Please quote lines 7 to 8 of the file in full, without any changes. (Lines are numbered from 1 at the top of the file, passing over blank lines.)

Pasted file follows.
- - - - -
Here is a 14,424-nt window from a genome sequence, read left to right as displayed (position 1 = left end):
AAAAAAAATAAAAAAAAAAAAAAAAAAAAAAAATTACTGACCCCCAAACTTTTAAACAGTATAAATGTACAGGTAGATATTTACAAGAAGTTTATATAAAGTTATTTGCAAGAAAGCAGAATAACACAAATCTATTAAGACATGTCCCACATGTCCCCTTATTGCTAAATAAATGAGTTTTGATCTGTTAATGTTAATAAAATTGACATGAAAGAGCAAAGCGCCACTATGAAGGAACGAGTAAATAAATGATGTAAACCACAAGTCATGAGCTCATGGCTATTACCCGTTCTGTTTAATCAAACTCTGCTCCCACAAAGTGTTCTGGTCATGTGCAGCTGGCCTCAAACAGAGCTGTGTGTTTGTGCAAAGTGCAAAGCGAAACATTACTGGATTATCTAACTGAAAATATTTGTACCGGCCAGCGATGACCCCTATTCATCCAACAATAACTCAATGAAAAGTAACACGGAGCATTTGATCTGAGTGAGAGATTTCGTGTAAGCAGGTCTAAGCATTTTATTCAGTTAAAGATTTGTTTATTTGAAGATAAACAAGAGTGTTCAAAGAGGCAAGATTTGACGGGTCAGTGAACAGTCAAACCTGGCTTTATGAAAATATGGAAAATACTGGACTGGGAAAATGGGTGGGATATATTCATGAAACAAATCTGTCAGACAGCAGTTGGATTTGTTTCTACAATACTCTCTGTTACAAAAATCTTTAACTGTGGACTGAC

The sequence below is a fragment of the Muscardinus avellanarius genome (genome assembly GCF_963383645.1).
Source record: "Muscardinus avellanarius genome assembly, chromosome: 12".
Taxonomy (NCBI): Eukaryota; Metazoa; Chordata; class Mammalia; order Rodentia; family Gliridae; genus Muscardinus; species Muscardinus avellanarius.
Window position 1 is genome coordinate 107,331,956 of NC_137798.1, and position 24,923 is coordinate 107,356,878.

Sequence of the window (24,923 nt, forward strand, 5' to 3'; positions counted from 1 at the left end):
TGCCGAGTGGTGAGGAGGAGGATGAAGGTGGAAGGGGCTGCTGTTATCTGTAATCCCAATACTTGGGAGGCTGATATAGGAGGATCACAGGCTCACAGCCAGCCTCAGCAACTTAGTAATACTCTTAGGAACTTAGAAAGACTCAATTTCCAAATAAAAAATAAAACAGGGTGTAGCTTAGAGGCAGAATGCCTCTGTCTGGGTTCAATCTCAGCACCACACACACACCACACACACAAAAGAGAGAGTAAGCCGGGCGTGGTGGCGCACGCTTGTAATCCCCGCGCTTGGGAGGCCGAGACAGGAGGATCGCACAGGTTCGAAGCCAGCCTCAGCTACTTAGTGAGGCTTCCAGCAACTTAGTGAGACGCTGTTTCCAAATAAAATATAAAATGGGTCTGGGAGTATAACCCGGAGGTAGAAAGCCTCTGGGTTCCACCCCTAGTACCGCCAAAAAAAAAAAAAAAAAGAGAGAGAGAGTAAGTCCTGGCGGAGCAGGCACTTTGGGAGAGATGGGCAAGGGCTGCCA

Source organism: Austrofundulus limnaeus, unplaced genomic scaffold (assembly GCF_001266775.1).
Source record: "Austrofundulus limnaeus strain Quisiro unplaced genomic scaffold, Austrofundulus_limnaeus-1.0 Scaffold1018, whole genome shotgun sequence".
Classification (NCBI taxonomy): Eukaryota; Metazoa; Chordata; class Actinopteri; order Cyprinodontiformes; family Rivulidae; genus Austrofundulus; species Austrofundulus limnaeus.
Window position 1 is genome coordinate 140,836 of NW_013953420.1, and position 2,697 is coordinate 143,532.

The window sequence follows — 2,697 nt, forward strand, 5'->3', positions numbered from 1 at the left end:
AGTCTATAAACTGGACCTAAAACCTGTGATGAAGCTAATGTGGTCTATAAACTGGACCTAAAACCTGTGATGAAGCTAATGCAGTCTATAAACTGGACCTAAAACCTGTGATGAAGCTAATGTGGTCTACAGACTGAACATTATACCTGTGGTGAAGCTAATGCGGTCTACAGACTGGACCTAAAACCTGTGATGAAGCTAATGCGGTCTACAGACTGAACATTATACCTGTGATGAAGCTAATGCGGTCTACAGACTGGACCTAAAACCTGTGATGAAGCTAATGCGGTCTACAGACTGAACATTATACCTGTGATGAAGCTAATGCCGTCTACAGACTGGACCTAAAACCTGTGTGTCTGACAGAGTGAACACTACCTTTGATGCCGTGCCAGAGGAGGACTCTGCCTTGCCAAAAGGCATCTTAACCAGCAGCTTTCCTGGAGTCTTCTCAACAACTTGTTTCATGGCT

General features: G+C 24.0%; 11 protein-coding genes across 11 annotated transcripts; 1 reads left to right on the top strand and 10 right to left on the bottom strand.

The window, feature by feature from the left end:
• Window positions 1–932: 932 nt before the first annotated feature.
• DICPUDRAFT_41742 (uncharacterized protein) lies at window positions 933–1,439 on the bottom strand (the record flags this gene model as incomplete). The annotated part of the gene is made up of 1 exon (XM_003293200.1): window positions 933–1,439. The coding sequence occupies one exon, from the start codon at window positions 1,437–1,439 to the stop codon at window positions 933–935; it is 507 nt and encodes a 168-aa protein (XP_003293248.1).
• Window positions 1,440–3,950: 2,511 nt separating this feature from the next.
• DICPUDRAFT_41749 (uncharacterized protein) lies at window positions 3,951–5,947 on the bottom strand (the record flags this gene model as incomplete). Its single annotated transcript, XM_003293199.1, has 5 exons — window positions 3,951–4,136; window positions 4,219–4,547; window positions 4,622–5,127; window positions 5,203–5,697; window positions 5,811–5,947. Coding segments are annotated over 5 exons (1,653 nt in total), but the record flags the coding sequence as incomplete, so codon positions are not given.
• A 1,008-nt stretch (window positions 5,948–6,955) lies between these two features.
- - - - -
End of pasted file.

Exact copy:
Sequence of the window (24,923 nt, forward strand, 5' to 3'; positions counted from 1 at the left end):
TGCCGAGTGGTGAGGAGGAGGATGAAGGTGGAAGGGGCTGCTGTTATCTGTAATCCCAATACTTGGGAGGCTGATATAGGAGGATCACAGGCTCACAGCCAGCCTCAGCAACTTAGTAATACTCTTAGGAACTTAGAAAGACTCAATTTCCAAATAAAAAATAAAACAGGGTGTAGCTTAGAGGCAGAATGCCTCTGTCTGGGTTCAATCTCAGCACCACACACACACCACACACACAAAAGAGAGAGTAAGCCGGGCGTGGTGGCGCACGCTTGTAATCCCCGCGCTTGGGAGGCCGAGACAGGAGGATCGCACAGGTTCGAAGCCAGCCTCAGCTACTTAGTGAGGCTTCCAGCAACTTAGTGAGACGCTGTTTCCAAATAAAATATAAAATGGGTCTGGGAGTATAACCCGGAGGTAGAAAGCCTCTGGGTTCCACCCCTAGTACCGCCAAAAAAAAAAAAAAAAAGAGAGAGAGAGTAAGTCCTGGCGGAGCAGGCACTTTGGGAGAGATGGGCAAGGGCTGCCA